The Coast Guard on Thursday began unloading more than $721 million worth of cocaine seized in the eastern Pacific Ocean, including some that was located with the help of drone surveillance that a Coast Guard vice admiral called “a game changer.”
Between late November and early January, more than 47,000 pounds of cocaine were seized in 23 separate interdictions by U.S. and Canadian forces operating in international waters off the coasts of Central America and South America, officials said.
On Thursday, cocaine bundles, some of them wrapped in colorful nylon mesh, were piled high on pallets on the deck of the Coast Guard Cutter Stratton at the B Street Pier in San Diego.
Officials said the narcotics will be turned over to federal agents and used to investigate and prosecute drug traffickers before eventually being destroyed.
Coast Guard Vice Adm. Fred Midgette said crews increasingly are seeing smugglers using low-profile “go fast” boats to move illicit cargo. The boats are nimble, sit low in the water, often are painted blue and gray so they blend in and are hard to spot on radar.
The Stratton was equipped with at least one unmanned aerial vehicle known as a ScanEagle that can be used on long patrol flights and fitted with infrared and telescope cameras to scan the ocean for vessels.
“The drones are a game changer for us because they can stay up so long and they have a very wide swath of the water they can look at,” Midgette said.
“When you are trying to find one of these pangas or low-profile vessels, it is hard to spot them on the water. The radars don’t pick them up well if they are painted correctly... They absolutely have increased our effectiveness.”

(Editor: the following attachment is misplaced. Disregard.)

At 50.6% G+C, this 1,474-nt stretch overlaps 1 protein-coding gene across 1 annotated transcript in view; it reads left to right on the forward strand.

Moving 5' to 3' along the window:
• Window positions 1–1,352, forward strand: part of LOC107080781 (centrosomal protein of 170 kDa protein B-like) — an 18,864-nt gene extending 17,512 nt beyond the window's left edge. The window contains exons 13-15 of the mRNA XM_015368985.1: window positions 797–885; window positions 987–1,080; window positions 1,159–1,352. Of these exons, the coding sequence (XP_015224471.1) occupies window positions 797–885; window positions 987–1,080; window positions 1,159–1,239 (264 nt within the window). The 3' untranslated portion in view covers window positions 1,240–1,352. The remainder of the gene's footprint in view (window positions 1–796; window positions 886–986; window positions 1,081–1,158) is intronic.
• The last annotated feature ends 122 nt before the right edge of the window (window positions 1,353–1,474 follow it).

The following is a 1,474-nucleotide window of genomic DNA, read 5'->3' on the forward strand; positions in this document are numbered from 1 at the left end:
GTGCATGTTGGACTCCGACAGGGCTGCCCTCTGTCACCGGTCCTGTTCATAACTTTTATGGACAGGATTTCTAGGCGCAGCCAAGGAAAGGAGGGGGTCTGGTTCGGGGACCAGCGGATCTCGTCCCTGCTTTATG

In the past six months, the Coast Guard interdicted 13 of the boats and two self-propelled semi-submersibles, officials said.
“The seizure of this incredible amount of cocaine since November 2017 means that tons of cocaine will not see the streets of our nation and million of dollars in narcotics proceeds will not go back to the pockets of drug-trafficking cartels,” said Adam Braverman, interim U.S. attorney for San Diego and Imperial counties, at the news conference.
To assist in the fight against drug-trafficking cartels, Braverman said he intends to form an interagency maritime strike force to work on prosecuting those transporting narcotics by sea.
“To those drug-trafficking cartels that are shipping their narcotics on the high seas, you and your cocaine are on our radar,” he said. “Our message here today is stop shipping your narcotics to our nation or we will seize it and bring you to justice here in San Diego.”
Kucher writes for the San Diego Union-Tribune.